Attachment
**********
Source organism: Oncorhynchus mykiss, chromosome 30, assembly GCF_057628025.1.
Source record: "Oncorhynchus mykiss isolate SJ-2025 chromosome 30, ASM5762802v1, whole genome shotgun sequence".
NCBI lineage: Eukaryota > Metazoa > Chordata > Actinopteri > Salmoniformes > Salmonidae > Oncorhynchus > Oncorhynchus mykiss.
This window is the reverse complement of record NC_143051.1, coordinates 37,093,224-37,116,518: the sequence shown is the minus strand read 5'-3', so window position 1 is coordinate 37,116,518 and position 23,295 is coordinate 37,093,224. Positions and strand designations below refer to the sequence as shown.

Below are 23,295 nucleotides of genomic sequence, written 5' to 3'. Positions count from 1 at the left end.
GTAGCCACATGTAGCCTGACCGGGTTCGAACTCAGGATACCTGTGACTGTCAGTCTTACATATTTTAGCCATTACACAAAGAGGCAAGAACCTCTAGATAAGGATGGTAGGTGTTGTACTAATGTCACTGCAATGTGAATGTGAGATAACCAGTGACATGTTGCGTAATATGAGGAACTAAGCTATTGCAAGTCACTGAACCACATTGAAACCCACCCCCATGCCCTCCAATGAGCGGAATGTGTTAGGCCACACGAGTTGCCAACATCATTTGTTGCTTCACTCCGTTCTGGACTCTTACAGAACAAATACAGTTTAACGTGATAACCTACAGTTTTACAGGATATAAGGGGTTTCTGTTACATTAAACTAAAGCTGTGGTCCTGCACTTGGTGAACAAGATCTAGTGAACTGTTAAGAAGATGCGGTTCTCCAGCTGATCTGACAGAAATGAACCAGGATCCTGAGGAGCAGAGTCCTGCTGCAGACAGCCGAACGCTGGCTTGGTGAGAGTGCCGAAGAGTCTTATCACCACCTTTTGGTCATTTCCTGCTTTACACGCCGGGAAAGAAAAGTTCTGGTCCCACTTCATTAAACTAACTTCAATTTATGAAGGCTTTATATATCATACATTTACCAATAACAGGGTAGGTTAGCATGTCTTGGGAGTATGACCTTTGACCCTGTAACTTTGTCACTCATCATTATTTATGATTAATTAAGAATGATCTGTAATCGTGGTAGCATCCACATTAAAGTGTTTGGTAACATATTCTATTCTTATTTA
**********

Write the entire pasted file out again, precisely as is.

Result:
Source organism: Oncorhynchus mykiss, chromosome 30, assembly GCF_057628025.1.
Source record: "Oncorhynchus mykiss isolate SJ-2025 chromosome 30, ASM5762802v1, whole genome shotgun sequence".
NCBI lineage: Eukaryota > Metazoa > Chordata > Actinopteri > Salmoniformes > Salmonidae > Oncorhynchus > Oncorhynchus mykiss.
This window is the reverse complement of record NC_143051.1, coordinates 37,093,224-37,116,518: the sequence shown is the minus strand read 5'-3', so window position 1 is coordinate 37,116,518 and position 23,295 is coordinate 37,093,224. Positions and strand designations below refer to the sequence as shown.

Below are 23,295 nucleotides of genomic sequence, written 5' to 3'. Positions count from 1 at the left end.
GTAGCCACATGTAGCCTGACCGGGTTCGAACTCAGGATACCTGTGACTGTCAGTCTTACATATTTTAGCCATTACACAAAGAGGCAAGAACCTCTAGATAAGGATGGTAGGTGTTGTACTAATGTCACTGCAATGTGAATGTGAGATAACCAGTGACATGTTGCGTAATATGAGGAACTAAGCTATTGCAAGTCACTGAACCACATTGAAACCCACCCCCATGCCCTCCAATGAGCGGAATGTGTTAGGCCACACGAGTTGCCAACATCATTTGTTGCTTCACTCCGTTCTGGACTCTTACAGAACAAATACAGTTTAACGTGATAACCTACAGTTTTACAGGATATAAGGGGTTTCTGTTACATTAAACTAAAGCTGTGGTCCTGCACTTGGTGAACAAGATCTAGTGAACTGTTAAGAAGATGCGGTTCTCCAGCTGATCTGACAGAAATGAACCAGGATCCTGAGGAGCAGAGTCCTGCTGCAGACAGCCGAACGCTGGCTTGGTGAGAGTGCCGAAGAGTCTTATCACCACCTTTTGGTCATTTCCTGCTTTACACGCCGGGAAAGAAAAGTTCTGGTCCCACTTCATTAAACTAACTTCAATTTATGAAGGCTTTATATATCATACATTTACCAATAACAGGGTAGGTTAGCATGTCTTGGGAGTATGACCTTTGACCCTGTAACTTTGTCACTCATCATTATTTATGATTAATTAAGAATGATCTGTAATCGTGGTAGCATCCACATTAAAGTGTTTGGTAACATATTCTATTCTTATTTA